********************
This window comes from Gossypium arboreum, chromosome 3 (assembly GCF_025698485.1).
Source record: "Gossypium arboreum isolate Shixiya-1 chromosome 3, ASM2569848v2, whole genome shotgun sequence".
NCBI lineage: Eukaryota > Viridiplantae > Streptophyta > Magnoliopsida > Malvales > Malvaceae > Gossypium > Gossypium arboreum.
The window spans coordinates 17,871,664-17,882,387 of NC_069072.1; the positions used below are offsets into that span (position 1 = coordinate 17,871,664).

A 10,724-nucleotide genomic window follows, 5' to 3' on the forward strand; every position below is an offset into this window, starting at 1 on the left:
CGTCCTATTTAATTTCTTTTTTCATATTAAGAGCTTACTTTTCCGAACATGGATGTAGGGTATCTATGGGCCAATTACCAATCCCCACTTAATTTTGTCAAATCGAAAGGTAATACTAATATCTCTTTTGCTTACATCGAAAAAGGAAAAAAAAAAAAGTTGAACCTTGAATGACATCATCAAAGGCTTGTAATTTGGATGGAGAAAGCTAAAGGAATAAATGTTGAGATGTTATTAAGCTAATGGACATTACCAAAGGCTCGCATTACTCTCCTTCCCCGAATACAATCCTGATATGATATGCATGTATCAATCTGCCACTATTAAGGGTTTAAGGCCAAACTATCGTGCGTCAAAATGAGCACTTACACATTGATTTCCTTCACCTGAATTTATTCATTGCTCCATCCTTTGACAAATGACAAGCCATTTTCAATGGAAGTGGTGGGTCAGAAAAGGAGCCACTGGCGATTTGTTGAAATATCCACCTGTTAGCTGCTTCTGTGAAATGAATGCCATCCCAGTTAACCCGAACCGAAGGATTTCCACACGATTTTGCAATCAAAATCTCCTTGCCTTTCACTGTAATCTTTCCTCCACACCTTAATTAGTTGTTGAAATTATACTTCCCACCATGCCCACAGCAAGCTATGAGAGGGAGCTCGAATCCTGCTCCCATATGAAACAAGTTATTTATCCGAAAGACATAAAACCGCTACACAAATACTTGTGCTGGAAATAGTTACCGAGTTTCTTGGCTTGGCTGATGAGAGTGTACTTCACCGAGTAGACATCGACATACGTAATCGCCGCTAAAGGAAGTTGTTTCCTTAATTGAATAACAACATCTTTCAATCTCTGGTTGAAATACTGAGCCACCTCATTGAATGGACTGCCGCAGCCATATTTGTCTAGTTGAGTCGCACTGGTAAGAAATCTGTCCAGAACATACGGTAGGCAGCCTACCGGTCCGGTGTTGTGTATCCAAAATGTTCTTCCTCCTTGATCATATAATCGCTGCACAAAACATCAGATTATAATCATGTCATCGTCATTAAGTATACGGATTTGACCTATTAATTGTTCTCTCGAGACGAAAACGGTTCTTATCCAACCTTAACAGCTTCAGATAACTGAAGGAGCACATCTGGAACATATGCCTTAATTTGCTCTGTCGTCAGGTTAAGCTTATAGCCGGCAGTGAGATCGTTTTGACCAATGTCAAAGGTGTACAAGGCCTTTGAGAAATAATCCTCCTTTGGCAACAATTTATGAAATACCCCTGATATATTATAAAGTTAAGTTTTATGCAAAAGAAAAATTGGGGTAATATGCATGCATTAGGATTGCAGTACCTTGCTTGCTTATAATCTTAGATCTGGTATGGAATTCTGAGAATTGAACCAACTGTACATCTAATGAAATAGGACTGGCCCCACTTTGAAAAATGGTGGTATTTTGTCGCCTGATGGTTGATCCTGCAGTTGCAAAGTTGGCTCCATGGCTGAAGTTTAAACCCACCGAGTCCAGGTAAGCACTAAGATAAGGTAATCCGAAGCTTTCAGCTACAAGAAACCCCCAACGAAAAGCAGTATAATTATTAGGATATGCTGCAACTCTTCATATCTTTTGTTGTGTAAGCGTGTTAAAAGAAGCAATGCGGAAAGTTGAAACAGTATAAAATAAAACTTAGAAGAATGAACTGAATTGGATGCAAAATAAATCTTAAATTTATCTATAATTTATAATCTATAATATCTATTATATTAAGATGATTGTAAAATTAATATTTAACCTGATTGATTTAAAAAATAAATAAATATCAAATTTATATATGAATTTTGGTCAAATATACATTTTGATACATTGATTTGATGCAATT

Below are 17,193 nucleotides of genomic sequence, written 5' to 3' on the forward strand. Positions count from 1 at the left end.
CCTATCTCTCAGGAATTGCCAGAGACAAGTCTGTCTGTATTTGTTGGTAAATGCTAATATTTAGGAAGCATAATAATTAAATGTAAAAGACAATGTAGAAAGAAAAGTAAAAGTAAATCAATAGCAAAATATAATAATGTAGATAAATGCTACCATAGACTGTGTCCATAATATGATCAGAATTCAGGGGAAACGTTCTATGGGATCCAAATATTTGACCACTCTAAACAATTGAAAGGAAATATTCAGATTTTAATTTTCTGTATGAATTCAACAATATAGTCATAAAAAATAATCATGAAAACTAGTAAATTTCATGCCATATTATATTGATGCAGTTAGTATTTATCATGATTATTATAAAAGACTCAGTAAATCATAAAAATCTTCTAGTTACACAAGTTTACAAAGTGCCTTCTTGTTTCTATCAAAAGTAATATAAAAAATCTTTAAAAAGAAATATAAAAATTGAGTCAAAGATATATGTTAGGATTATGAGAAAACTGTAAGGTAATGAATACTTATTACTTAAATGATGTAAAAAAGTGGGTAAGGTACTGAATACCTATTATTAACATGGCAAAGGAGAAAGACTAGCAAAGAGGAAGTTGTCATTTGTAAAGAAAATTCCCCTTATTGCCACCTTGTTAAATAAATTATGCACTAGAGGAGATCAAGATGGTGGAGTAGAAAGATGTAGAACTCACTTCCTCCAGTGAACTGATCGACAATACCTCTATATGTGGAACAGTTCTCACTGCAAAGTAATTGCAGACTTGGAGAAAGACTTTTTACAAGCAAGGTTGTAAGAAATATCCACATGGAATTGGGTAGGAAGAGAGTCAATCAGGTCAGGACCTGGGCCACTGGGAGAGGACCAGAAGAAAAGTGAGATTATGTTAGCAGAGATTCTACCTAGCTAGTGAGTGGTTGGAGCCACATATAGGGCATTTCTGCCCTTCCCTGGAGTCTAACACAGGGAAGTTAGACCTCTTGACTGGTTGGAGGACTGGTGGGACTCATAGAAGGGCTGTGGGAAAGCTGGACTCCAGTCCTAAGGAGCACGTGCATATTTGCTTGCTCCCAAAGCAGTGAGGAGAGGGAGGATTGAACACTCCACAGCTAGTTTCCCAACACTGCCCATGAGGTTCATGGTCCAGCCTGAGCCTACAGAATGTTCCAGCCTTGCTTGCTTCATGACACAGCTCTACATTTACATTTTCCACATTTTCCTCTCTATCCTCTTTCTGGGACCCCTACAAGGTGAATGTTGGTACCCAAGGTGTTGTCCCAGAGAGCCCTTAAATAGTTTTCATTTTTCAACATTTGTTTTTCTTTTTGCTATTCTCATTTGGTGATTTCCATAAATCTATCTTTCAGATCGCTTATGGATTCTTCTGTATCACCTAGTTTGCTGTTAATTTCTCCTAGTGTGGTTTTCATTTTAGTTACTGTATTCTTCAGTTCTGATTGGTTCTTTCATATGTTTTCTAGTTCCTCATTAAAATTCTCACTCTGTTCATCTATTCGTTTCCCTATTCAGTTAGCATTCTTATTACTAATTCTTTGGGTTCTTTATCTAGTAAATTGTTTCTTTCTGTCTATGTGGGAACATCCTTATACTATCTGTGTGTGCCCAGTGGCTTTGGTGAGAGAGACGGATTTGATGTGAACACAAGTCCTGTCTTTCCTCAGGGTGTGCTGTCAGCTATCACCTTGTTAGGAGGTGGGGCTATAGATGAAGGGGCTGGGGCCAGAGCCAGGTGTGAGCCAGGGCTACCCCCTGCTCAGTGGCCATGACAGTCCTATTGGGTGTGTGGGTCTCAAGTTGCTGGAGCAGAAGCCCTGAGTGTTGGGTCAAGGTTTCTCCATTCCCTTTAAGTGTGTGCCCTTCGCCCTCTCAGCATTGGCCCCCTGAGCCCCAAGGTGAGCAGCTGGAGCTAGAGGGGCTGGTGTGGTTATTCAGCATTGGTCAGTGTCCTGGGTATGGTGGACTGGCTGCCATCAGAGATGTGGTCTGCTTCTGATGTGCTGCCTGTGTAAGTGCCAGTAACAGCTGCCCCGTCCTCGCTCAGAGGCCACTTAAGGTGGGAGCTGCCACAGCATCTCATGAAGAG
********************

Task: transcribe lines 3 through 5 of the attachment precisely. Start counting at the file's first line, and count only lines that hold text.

NCBI lineage: Eukaryota > Viridiplantae > Streptophyta > Magnoliopsida > Malvales > Malvaceae > Gossypium > Gossypium arboreum.
The window spans coordinates 17,871,664-17,882,387 of NC_069072.1; the positions used below are offsets into that span (position 1 = coordinate 17,871,664).

A 10,724-nucleotide genomic window follows, 5' to 3' on the forward strand; every position below is an offset into this window, starting at 1 on the left: